ForEach, a simple but very useful extension method

This evening I was writing some code (Yay!) for an Xml based MEF catalog I am prototyping. I came across the need to invoke a set of methods on an IEnumerable<T> that was returned from a LINQ to XML query. Unfortunately no such animal exists on IEnumerable.

It took me < 5 mins to write this

   1: public static class IEnumerableUtils
   2: {
   3:       public static void ForEach<T>(this IEnumerable<T> collection, Action<T> action)
   4:       {
   5:         foreach(T item in collection)
   6:           action(item);
   7:       }
   8: }

Any questions?

This entry was posted in LINQ, misc. Bookmark the permalink. Follow any comments here with the RSS feed for this post.
  • sm
  • Octavio Hernandez


    This extension method has the potential problem that it may lead developers to think that they can universally use it in order to update each member of a collection. For instance, given

    class Person
    public string Name { get; set; }
    public int Age { get; set; }
    public override string ToString()
    return Name + “(” + Age + “)”;

    you could do

    List list1 = new List {
    new Person() { Name = “ann”, Age = 23 },
    new Person() { Name = “barbara”, Age = 28 },
    new Person() { Name = “celia”, Age = 27 },

    p => { p.Age++; });

    and this will increment the age of each Person in the collection.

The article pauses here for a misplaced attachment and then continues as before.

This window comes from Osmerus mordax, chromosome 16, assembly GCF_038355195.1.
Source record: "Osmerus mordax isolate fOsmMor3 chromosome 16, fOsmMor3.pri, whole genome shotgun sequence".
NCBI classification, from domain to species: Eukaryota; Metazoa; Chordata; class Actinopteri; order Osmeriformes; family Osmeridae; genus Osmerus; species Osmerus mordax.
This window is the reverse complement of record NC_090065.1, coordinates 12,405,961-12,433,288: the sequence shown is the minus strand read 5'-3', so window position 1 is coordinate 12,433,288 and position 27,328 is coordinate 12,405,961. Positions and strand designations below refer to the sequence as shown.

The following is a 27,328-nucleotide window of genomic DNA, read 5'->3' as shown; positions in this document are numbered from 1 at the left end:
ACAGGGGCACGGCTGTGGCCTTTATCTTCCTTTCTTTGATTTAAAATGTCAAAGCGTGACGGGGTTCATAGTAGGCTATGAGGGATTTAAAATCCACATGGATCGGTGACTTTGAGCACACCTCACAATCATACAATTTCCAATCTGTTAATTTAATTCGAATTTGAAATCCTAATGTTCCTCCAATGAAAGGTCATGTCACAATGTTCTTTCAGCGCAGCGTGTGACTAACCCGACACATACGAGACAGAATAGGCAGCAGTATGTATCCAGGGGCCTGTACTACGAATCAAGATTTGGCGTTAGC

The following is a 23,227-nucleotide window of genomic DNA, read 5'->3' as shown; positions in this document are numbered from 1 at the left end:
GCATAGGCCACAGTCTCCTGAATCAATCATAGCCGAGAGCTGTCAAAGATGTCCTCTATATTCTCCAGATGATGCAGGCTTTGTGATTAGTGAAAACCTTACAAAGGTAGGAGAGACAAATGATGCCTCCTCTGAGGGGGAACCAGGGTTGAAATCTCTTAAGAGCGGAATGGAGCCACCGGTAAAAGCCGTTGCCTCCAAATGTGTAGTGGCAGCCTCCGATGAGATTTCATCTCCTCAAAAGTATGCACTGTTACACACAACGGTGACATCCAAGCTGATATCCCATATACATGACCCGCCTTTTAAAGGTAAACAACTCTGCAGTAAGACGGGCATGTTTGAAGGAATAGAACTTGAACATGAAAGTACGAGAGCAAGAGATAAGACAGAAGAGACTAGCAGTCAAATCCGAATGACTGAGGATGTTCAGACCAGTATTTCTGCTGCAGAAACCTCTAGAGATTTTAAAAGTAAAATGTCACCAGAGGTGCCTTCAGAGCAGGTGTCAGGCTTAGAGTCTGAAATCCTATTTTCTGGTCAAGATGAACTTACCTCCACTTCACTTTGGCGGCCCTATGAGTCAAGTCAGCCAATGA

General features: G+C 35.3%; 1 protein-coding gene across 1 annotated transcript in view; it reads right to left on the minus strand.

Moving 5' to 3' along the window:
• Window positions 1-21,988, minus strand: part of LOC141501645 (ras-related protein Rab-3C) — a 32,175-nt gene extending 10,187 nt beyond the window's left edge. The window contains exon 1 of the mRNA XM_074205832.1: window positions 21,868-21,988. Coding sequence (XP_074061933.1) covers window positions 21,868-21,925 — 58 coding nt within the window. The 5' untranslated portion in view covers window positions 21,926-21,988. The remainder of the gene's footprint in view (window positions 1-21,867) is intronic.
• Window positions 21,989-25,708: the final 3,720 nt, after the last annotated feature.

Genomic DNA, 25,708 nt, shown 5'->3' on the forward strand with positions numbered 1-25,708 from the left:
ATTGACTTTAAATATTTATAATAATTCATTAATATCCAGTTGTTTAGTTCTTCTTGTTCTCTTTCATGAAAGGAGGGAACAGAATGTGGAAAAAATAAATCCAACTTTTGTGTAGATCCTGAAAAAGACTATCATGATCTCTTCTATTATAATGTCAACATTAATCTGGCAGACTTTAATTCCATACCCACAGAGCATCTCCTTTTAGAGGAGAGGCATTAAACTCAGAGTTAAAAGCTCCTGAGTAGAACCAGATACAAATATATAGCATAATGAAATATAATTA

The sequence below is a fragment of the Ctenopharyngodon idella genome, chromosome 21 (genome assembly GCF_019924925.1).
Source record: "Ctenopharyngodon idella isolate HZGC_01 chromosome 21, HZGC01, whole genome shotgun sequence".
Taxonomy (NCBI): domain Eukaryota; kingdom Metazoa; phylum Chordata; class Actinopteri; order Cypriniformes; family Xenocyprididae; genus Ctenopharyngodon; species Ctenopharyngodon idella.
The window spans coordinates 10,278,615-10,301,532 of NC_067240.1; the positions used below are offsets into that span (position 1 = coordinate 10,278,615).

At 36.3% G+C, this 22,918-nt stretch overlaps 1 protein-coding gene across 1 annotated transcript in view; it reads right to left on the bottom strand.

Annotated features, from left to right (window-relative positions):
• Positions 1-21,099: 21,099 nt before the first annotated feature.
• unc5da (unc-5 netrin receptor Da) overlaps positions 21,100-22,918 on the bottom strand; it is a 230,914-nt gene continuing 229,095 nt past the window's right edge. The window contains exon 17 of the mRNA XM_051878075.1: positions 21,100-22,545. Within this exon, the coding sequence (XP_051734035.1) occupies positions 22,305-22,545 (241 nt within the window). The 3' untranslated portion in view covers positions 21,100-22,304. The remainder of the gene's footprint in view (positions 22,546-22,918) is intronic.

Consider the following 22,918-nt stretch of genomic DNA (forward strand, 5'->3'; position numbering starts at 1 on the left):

But this “technique” will not work for collections of any value type, and not even of string, which is a reference type!

  • wekempf

    I posted on your blog as well, but the gist of my post is that to those who have used other functional languages, it is clear that ForEach should not be chainable.

  • Greg Beech

    I left a full response on my blog post (where wekempf also posted a comment). The essence is that not all LINQ operations are chainable or deferred, but all operations that are chainable are also deferred, and vice versa. As it isn’t clear whether ForEach should be chainable, it isn’t clear whether it should be deferred.

  • wekempf

    Both Yoshi Carroll in the comment above, and Greg Beech in his linked post comment that Linq uses deferred execution and chaining. That’s simply not true. Some parts of Linq follow this, but not all. Just one example is Average, which is neither chainable nor does deferred execution. I can’t begin to guess why ForEach was left out, but it seems obvious that’s not why.

  • Greg Beech

    My assumption as to why the Enumerable class doesn’t provide a ForEach extension method is because there are a number of valid implementations, using either deferred or immediate execution. I wrote more about this a couple of months back:

  • Zack Owens

    Any reason you didn’t check for nulls?

  • Chris Tavares

    I suspect the reason that this didn’t exist before is that you can’t use it from VB. VB only support lambda expressions, while the foreach method requires a lambda *statement*.

  • Glenn Block


    Sure, but to keep with how LINQ extensions were handled, it would have been added via an extension method to the interface 😉